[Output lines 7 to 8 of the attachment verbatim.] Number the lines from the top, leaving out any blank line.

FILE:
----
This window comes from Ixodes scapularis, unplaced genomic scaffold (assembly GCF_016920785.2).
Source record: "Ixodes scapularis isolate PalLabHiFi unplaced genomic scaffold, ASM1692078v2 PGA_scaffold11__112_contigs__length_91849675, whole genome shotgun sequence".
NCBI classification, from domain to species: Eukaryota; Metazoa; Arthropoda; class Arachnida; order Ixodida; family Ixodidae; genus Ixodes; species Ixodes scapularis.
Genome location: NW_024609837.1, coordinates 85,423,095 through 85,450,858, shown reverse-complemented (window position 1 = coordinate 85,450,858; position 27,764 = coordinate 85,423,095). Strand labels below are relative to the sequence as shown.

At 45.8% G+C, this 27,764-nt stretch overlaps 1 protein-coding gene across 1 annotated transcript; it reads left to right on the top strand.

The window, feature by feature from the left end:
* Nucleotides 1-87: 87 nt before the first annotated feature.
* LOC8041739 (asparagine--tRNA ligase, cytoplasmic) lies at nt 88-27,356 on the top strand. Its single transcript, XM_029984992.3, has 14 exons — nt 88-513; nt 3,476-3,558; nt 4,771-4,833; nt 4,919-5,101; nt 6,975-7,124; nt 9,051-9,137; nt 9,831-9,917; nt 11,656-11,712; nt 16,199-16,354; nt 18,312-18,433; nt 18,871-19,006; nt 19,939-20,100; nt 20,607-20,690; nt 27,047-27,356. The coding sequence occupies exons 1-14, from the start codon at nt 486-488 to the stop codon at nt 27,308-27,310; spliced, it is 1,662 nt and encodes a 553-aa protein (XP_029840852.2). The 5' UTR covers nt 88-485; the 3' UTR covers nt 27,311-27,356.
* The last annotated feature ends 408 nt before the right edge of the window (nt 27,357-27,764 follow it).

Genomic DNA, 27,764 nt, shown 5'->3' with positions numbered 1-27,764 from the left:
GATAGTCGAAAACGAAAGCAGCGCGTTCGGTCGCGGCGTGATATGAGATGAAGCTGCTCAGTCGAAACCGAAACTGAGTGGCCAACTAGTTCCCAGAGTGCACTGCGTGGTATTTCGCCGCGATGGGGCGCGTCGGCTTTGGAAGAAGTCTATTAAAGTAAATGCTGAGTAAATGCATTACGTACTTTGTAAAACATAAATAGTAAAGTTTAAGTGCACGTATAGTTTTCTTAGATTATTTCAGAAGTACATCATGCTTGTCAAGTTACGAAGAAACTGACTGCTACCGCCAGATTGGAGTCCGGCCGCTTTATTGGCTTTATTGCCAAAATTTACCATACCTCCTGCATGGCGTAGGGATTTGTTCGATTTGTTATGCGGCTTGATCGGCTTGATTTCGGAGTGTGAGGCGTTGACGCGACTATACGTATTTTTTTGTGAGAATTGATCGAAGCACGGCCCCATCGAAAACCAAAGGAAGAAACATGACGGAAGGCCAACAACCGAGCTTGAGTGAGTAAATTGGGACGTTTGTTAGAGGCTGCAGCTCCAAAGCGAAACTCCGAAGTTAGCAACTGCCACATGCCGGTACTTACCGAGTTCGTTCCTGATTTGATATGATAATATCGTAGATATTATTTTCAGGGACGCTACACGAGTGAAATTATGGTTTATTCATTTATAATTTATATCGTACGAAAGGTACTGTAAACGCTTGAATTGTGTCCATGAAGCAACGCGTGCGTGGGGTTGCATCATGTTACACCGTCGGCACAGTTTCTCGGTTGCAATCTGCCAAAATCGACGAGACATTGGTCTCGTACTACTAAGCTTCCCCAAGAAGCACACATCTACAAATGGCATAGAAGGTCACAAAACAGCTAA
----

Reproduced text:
* Nucleotides 1-87: 87 nt before the first annotated feature.
* LOC8041739 (asparagine--tRNA ligase, cytoplasmic) lies at nt 88-27,356 on the top strand. Its single transcript, XM_029984992.3, has 14 exons — nt 88-513; nt 3,476-3,558; nt 4,771-4,833; nt 4,919-5,101; nt 6,975-7,124; nt 9,051-9,137; nt 9,831-9,917; nt 11,656-11,712; nt 16,199-16,354; nt 18,312-18,433; nt 18,871-19,006; nt 19,939-20,100; nt 20,607-20,690; nt 27,047-27,356. The coding sequence occupies exons 1-14, from the start codon at nt 486-488 to the stop codon at nt 27,308-27,310; spliced, it is 1,662 nt and encodes a 553-aa protein (XP_029840852.2). The 5' UTR covers nt 88-485; the 3' UTR covers nt 27,311-27,356.